Links with your coffee – Saturday
June 28, 2008, 1:05 pm
Filed under: amsterdamize, news | Tags: , , ,

Sent in by faithful reader Gabemac:

  • Turn signal biking jacket
    “This tutorial will show you how to build a jacket with turn signals that will let people know where you’re headed when you’re on your bike. We’ll use conductive thread and sewable electronics so your jacket will be soft and wearable and washable when you’re done. Enjoy!”



  • The Big Question: Is Britain really getting on its bike and turning into a nation of cyclists?
    “Why are we asking this now?Because cycling’s time has come – or so it seems from a flurry of initiatives sweeping the country as politicians and planners wake up to what is increasingly seen as the transport of the future.

    So how do we compare with the Continent?
    “Cycling on the Continent is embedded in the culture – in northern European cities, anyway. There are reckoned to be as many bikes as there are people in the Netherlands, and anyone who has visited Amsterdam will know that cycling there is the norm, while car-driving is, relatively speaking, a fringe activity. Road design, and the conduct of drivers, reflects this balance. The bike has priority over the car, whereas in British cities, it remains the other way round. The result is an abiding perception of danger that continues to dissuade people from taking up commuting by bike.”



  • Baby steps for bicycle lanes
  • Bicycle interest on the move
    “Irvin said he even sold bicycles to a couple who plans to abandon their automotive ways. “They were selling their cars and … using that money to buy the bikes.”
  • Not all new customers have gone that far, but Walt’s manager Sarah Ashman said there has been high interest in bikes for commuting to work.”

  • Bicycle lanes: do it right or don’t do it at all
  • Commuters ditching cars for bikes, foot power
    “Those who bicycle say they get benefits beyond just buffeting their budgets from gasoline prices.”It’s the fastest way to get to work. Compared to Muni, it takes half the time,” said Tumlin. “I bike because I can change my route and stop off and run errands and see people along the way. It is great exercise and I find a significant difference in my productivity when I bike to work. I am smarter when I bike. I’m more patient when I bike.”



9 Comments so far
Leave a comment

In the article about cycling in the UK the writer stated that (in Amsterdam) “The bike has priority over the car, whereas in British cities, it remains the other way round.” This is incorrect.
In the UK cars do not have priority over cyclists – it is just that too many drivers THINK they have priority or are simply unaccustomed to sharing the road with cyclists.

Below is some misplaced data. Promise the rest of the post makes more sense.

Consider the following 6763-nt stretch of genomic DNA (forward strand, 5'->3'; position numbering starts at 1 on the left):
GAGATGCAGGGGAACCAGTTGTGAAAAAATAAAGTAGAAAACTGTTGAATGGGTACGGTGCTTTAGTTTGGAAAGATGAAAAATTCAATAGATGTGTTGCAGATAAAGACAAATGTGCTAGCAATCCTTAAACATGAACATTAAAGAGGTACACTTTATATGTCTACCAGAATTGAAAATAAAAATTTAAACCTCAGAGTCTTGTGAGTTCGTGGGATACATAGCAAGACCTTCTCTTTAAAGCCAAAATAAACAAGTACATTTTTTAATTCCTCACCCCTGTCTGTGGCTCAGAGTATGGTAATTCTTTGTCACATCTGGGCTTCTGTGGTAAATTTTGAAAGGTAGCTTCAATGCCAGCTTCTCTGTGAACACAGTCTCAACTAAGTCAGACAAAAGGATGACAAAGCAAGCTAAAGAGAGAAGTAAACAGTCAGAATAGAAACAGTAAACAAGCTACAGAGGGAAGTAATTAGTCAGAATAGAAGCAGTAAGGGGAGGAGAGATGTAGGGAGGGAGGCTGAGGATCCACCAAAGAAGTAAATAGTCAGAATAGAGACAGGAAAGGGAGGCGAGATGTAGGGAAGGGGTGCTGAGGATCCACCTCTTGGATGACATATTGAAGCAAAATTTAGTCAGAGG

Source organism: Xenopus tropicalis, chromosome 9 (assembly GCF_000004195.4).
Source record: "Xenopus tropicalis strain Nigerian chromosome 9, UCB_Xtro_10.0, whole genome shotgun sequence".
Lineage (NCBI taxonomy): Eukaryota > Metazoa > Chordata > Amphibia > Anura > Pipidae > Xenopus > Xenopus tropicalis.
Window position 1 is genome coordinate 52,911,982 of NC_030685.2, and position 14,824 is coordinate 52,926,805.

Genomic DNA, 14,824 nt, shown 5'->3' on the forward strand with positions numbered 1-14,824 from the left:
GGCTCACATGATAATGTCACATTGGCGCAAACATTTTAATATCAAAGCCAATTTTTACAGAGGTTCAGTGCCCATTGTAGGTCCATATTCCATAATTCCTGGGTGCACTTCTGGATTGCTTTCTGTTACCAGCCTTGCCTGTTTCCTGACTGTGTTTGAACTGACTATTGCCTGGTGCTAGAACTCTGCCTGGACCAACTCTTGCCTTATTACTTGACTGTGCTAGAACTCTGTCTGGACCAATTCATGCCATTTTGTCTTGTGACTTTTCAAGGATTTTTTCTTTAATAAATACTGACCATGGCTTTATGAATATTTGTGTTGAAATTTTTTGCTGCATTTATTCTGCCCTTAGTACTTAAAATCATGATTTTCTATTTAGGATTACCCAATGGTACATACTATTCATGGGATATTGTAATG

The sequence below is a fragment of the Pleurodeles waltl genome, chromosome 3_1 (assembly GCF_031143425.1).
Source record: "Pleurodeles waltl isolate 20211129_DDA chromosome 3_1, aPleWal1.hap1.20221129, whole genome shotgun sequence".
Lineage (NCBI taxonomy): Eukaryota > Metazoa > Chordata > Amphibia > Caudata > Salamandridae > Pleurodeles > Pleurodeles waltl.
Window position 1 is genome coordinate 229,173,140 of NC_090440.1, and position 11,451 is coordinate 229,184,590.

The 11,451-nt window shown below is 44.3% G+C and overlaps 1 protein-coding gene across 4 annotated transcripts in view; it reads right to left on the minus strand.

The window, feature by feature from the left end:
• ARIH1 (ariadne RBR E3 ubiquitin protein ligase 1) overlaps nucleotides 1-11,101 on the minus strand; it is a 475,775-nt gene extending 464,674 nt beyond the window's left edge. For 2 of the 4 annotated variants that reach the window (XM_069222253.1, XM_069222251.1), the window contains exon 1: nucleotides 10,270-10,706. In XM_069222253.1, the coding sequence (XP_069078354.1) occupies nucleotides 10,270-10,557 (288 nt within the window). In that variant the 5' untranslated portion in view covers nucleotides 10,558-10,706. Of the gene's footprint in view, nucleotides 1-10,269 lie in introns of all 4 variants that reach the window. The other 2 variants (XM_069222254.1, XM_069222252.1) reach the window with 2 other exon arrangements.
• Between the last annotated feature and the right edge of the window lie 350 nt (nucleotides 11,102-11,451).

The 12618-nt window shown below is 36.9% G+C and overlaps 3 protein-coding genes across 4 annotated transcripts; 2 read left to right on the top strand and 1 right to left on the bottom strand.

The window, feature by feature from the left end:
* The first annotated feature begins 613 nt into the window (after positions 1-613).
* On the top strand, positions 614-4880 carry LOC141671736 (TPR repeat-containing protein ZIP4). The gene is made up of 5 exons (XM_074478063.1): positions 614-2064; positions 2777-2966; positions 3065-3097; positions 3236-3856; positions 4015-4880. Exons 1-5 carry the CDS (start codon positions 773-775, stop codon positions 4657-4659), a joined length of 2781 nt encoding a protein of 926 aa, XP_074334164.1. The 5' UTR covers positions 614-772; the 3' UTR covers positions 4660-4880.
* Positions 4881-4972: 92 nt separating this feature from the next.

Comment by justwilliams

thanks for clearing that up! Certainly a fierce battle against misconception when the national press perpetuates such things.

Comment by amsterdamize

The article about the UK repeats the ‘too chilly’ chestnut. For comparison, the mode share of bicycles is about 20 % in Oulu, Finland. Oulu is at latitude 65 degrees north vs. London’s 51 degrees. Admittedly the Oulu region is dead flat, though.

Comment by Mikko

Mikko, thanks for that, and you’re so right. So often people keep coming up with these assumptions and/or excuses that are mostly irrelevant. I’m not at all surprised by Oulu’s numbers. You know, most of the time it rains in the Netherlands, fall and winter and summers aren’t that great either. By international standards biking then wouldn’t be very popular. On the contrary, it is. Come rain, come shine, we bike. It beats anything else. So you get wet, well, you’ll dry up again too :).

One last point, which is quite ironic, having a flat country doesn’t really mean that biking isn’t possible or desirable in the same way in countries like Austria or Switzerland. Actually, places like Bern etc have the same mode share as Oulu! 🙂

Comment by amsterdamize

I have to agree, for the most part, with the US based articles. It is a slow battle to gain cycling infrastructure. The elephant in the room however is the lack of proper training of motorists (drivers) AND cyclists. I travel extensively as part of my work and get to see the good, the bad and the ugly in cycling and pedestrian infrastructure. For the most part it is non-existent outside of a few core areas. Especially in areas that were developed after the 1950’s. Urban Sprawl at it’s finest.


Comment by 2whls3spds

Aaron, I think you’ll find The Kunstler Cast very interesting.

Comment by amsterdamize

I follow Kunstler, but we need to get the people in charge to pay attention and spend money wisely and NOW. For what has been spent on the Iraq war, we could have built one helluva passenger rail system…


Comment by 2whls3spds

I hear ya, man, I hear ya.

Comment by amsterdamize

Wow, you put a lot of work into this blog. I’m happy with the new format/direction but what you’ve done here is very admirable.

Comment by walkeaglerock

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